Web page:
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Re: Lock-free databases

From: vc <boston103_at_hotmail.com>
Date: 9 Nov 2005 12:29:42 -0800
Message-ID: <1131568182.611244.149710@g49g2000cwa.googlegroups.com>


Joe Seigh wrote:
> vc wrote:

[...]

> > Could you elaborate a bit on the techniques they used ? Also, where
> > can I find a description of those techniques ?
>
> 6,760,726 appears to be a patent on LIFO queues with a version count
> to avoid the ABA problem. Slightly different than IBM's version in
> that they increment the version count on the pop operation rather than
> push operation. In theory it's more optimal than IBM's version in
> that you could use a single word CAS for the push operation rather
> than a double word CAS. I don't know if they do that but in practice
> it doesn't matter. It's more of an esthetic thing. There's at least
> one other patent on this, 6,178,473, so it's a popular thing to patent.
>
> You can use this to queue requests for service or for object recycling
> queues. If queue contention was a major problem then this would help.
> But I suspect processing the requests takes the bulk of the processing
> time, not the queue/dequeueing of requests.
>
> 6,763,447 is, AFAICT, some kind of lock-free FIFO queue. There's
> some circular producer/consumer queue logic. This is a popular
> area to mess around in with lock-free due to compsci profs using
> a circular producer/cosumer queue as an example when teaching
> threaded programming. It's easy to get into all kinds of interesting
> and painful race conditions, especially if you're inexperienced.
> I generally don't waste a lot of time looking at this kind of stuff
> unless they can articulate they know what the problems are and that
> they have a novel solution of the problems.
>
> If you want a working multi-reader, multi-writer FIFO queue, use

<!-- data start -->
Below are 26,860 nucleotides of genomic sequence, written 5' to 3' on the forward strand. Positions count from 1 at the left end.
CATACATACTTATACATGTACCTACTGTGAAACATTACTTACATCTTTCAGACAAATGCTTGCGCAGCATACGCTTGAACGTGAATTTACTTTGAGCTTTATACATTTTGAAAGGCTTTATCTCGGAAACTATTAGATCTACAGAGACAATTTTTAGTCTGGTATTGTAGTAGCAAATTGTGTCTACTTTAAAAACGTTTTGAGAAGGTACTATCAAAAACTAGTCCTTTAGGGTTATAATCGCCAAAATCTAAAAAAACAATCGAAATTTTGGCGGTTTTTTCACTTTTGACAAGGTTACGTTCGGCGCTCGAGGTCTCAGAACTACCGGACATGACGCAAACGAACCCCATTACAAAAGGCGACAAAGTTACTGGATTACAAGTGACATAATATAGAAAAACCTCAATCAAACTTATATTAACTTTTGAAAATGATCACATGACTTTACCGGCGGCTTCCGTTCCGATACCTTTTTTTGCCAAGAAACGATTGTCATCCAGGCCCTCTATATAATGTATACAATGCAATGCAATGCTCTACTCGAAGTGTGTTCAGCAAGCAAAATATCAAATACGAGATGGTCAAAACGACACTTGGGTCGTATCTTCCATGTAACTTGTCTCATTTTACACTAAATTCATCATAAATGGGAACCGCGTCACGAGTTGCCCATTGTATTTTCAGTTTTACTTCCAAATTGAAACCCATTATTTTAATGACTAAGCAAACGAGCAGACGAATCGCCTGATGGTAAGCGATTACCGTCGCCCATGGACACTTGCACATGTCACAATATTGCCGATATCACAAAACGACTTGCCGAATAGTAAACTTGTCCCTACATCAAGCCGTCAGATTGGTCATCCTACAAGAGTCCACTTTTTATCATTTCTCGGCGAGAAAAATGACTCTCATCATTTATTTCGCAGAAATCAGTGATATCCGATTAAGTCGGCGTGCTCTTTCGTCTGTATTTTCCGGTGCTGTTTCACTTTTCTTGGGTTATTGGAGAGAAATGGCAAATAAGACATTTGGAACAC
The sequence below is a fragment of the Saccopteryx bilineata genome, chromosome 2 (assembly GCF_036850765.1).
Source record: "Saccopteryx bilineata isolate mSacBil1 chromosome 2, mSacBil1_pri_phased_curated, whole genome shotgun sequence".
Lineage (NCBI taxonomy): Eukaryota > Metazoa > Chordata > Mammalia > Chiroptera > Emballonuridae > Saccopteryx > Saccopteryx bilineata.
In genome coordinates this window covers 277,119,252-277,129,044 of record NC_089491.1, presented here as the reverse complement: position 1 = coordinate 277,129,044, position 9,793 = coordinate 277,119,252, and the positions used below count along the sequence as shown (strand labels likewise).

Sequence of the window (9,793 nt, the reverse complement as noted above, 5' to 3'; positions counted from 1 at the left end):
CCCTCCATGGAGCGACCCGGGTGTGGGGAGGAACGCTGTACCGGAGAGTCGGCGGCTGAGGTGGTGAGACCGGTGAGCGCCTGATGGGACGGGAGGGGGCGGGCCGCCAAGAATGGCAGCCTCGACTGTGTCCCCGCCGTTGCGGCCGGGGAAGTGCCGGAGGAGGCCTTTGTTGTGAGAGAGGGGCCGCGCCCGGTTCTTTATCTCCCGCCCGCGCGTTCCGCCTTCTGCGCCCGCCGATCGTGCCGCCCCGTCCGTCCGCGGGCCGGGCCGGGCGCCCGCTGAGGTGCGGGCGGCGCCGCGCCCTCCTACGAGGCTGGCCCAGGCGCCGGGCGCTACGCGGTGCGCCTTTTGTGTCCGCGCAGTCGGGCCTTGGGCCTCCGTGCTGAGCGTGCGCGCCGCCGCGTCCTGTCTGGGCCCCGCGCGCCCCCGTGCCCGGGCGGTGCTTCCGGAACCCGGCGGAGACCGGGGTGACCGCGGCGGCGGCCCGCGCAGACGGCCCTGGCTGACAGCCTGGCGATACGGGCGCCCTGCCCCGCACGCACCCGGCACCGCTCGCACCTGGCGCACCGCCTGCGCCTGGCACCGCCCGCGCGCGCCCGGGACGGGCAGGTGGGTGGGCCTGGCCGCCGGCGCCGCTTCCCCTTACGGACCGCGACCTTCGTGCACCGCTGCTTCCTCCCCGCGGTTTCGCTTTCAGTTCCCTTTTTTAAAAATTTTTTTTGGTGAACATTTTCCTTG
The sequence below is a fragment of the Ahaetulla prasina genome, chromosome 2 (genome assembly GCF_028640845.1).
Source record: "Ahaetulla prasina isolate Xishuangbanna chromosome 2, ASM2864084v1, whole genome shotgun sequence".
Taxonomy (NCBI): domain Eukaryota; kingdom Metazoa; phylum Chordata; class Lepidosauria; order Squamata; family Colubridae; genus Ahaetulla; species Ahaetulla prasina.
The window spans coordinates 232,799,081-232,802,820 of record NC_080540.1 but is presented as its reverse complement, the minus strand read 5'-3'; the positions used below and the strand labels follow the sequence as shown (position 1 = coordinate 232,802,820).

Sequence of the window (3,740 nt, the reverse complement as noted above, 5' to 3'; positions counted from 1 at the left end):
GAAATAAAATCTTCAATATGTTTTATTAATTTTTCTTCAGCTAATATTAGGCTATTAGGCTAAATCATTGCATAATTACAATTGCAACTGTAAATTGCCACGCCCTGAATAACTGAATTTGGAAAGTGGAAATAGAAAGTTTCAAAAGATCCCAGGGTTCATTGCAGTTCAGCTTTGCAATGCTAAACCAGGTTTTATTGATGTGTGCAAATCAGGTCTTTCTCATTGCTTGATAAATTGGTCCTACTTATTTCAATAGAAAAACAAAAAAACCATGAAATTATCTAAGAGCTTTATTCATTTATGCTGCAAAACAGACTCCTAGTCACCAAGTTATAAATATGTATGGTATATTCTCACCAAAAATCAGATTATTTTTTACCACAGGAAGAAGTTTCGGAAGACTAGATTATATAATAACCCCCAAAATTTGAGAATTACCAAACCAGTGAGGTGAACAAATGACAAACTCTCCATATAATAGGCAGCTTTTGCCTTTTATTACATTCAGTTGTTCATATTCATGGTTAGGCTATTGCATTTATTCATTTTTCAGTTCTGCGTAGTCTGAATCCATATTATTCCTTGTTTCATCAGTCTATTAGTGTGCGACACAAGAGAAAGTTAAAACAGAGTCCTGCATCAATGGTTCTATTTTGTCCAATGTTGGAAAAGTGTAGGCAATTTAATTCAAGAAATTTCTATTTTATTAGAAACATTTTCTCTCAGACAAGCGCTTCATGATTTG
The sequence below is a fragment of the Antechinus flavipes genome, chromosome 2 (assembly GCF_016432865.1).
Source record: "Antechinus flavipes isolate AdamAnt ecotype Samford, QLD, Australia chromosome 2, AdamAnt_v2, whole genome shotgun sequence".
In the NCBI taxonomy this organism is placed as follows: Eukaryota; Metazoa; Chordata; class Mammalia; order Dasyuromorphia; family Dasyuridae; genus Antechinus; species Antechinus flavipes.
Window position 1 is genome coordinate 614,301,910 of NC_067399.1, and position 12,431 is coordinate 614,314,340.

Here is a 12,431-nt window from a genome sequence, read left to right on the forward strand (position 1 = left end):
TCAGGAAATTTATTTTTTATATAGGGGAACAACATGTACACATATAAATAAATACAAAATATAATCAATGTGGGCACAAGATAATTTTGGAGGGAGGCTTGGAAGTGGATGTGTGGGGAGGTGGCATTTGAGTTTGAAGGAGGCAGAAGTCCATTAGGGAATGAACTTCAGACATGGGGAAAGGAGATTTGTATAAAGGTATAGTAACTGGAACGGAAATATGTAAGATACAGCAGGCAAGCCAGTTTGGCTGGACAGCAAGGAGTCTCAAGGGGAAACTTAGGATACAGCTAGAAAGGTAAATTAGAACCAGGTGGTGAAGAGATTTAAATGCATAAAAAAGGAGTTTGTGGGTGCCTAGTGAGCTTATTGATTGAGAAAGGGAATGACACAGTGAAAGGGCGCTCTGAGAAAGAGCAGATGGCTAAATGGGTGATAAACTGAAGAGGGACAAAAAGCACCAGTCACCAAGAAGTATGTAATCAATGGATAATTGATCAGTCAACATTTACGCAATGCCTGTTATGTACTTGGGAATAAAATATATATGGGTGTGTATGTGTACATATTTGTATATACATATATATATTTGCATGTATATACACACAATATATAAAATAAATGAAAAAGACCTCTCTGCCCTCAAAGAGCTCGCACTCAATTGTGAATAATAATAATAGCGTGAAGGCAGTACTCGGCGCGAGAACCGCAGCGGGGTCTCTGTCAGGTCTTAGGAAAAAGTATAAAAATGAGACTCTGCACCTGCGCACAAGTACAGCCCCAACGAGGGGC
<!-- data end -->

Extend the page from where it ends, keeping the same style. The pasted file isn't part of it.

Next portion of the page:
> Maged Michael and Michael Scott's non-blocking concurrent queue
> algorithm.
>
> At any rate, lock-free FIFO queues is similar to LIFO in application.
> They're not what I would expect to be useful for a database implentation
> which is a large shared data struction. You want lock-free reader/writer
> solutions like RCU, not lock-free producer/consumer solutions like
> lock-free LIFO's and FIFO's.

Thank you, much appreciated. Their techniques do not seem to be paticularly original despite the patents and all.

>
> You can look at the patents here http://www.uspto.gov/ but be warned,
> patents are notoriously difficult to read.

I know ;)

[...]

> > Did not know about this one, thought it was a Linux thingie. Thanks.
>
> I thought it was just a VM thingie until a couple of years ago. I thought
> all operating systems except VM were normally preemptive.
>
> But you can implement RCU in user space outside the kernel. Just depends
> on what you use for quiescent states. I used to have an RCU implementation
> here, http://atomic-ptr-plus.sourceforge.net/ but have since shelved it
> in favor of RCU+SMR which has better granularity so when a thread gets
> involuntarily preempted or blocked, it doesn't tie up as many resources
> waiting to be deleted and recycled.

I'll take a look.

I researched ANTs' claims a bit, and what I found does not look as interesting as I originally thought it might be. Also, I was put off a bit by their advertizing style (claims about 15 fold performance improvements).

Thank you for your contribution to the discussion.

>
> --
> Joe Seigh
>
> When you get lemons, you make lemonade.
> When you get hardware, you make software.
Received on Wed Nov 09 2005 - 14:29:42 CST

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